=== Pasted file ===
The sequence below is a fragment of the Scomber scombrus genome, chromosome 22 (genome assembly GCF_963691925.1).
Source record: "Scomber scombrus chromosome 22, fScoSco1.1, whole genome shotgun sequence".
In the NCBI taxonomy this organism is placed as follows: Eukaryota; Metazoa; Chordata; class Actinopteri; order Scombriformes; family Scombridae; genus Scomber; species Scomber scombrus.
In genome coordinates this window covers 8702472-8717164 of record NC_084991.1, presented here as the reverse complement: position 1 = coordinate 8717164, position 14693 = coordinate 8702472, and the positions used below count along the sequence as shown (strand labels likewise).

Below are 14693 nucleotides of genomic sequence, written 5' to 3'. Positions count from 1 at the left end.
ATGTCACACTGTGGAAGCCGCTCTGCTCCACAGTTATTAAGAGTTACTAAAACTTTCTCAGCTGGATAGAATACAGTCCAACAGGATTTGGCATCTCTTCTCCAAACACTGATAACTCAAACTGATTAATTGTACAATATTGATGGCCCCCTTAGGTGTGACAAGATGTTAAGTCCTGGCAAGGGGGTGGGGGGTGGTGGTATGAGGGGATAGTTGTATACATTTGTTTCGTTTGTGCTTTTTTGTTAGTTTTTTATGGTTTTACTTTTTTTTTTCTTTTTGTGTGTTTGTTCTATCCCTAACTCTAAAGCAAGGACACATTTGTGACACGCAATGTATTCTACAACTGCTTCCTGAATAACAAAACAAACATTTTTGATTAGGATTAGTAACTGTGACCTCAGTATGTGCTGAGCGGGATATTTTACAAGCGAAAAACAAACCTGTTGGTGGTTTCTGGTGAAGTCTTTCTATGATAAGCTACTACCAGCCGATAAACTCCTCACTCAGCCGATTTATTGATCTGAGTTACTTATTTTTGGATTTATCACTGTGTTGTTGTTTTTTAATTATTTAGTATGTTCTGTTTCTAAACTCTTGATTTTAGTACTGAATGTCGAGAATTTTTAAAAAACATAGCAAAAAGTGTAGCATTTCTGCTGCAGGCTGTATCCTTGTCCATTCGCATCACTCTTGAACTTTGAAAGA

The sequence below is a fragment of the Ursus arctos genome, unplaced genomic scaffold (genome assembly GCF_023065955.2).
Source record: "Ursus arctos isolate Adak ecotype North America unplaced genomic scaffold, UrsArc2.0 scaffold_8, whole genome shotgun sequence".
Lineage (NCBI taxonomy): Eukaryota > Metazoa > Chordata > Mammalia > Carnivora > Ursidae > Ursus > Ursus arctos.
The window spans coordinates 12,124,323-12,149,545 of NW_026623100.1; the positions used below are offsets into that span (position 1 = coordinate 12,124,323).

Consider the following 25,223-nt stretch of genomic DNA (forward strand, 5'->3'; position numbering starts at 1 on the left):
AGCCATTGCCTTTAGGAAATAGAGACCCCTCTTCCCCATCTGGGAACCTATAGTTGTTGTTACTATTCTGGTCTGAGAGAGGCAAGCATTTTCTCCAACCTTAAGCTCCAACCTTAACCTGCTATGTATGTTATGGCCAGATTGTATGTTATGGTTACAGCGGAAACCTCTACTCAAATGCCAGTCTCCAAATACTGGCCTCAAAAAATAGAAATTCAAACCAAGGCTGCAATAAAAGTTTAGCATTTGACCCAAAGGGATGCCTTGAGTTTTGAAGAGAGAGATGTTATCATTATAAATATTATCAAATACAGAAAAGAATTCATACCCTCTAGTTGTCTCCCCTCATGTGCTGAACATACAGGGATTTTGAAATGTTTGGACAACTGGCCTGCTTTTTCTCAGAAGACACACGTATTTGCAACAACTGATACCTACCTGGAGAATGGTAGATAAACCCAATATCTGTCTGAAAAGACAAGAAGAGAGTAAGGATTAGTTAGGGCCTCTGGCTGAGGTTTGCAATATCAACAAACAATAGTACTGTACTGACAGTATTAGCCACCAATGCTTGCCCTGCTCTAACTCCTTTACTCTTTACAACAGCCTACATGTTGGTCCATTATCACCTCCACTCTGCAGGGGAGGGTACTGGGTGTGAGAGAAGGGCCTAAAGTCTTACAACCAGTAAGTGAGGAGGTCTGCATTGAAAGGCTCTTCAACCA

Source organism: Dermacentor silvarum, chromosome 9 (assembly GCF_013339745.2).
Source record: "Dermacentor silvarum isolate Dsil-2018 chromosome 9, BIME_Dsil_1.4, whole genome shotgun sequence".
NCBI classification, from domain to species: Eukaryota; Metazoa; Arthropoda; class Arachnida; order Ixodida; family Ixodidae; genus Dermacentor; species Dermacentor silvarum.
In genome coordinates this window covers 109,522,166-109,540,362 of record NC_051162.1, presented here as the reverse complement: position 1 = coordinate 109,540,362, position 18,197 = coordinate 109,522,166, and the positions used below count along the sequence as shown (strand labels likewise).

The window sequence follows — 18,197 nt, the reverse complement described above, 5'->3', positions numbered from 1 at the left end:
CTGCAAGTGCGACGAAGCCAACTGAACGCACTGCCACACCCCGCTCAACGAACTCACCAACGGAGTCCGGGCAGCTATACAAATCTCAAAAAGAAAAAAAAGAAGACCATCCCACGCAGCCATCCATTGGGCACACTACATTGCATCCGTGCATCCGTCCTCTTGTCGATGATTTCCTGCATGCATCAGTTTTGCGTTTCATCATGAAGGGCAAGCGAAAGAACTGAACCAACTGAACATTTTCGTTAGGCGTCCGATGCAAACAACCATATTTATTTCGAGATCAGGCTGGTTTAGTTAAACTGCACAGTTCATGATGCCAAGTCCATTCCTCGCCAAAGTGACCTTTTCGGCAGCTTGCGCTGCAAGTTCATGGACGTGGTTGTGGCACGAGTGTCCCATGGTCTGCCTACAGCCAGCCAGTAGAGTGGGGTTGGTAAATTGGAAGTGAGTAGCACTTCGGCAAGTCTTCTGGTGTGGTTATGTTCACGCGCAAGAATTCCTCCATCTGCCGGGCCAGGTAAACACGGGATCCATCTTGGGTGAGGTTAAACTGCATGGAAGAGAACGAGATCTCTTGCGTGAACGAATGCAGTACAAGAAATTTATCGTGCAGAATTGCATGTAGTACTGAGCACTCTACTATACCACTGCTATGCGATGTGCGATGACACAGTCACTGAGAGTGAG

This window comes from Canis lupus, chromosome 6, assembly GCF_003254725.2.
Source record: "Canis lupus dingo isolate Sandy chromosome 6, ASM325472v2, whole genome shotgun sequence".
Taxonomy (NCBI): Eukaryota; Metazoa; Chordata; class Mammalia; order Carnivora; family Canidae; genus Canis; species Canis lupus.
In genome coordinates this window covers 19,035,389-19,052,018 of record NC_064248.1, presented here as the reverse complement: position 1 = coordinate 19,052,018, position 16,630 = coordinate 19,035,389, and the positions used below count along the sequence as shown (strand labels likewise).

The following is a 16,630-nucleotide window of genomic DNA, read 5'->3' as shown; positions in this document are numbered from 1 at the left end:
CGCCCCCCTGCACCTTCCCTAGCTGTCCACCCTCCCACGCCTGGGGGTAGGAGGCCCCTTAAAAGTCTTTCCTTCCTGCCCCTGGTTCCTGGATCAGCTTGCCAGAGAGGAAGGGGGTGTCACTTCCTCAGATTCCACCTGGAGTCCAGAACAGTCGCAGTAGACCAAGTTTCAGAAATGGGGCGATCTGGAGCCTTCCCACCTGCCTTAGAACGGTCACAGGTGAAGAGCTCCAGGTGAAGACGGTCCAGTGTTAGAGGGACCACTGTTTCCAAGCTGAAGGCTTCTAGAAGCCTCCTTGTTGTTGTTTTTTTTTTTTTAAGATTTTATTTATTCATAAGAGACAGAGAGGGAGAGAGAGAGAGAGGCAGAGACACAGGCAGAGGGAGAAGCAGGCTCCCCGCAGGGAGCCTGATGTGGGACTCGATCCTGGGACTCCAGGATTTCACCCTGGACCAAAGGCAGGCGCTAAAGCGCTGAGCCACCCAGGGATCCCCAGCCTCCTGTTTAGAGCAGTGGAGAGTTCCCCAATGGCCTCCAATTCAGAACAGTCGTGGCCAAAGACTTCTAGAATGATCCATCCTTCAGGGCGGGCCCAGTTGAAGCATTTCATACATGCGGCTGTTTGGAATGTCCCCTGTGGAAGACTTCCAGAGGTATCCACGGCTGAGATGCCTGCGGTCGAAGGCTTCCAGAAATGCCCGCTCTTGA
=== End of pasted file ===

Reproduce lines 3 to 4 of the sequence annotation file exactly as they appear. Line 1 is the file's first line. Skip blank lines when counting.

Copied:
In the NCBI taxonomy this organism is placed as follows: Eukaryota; Metazoa; Chordata; class Actinopteri; order Scombriformes; family Scombridae; genus Scomber; species Scomber scombrus.
In genome coordinates this window covers 8702472-8717164 of record NC_084991.1, presented here as the reverse complement: position 1 = coordinate 8717164, position 14693 = coordinate 8702472, and the positions used below count along the sequence as shown (strand labels likewise).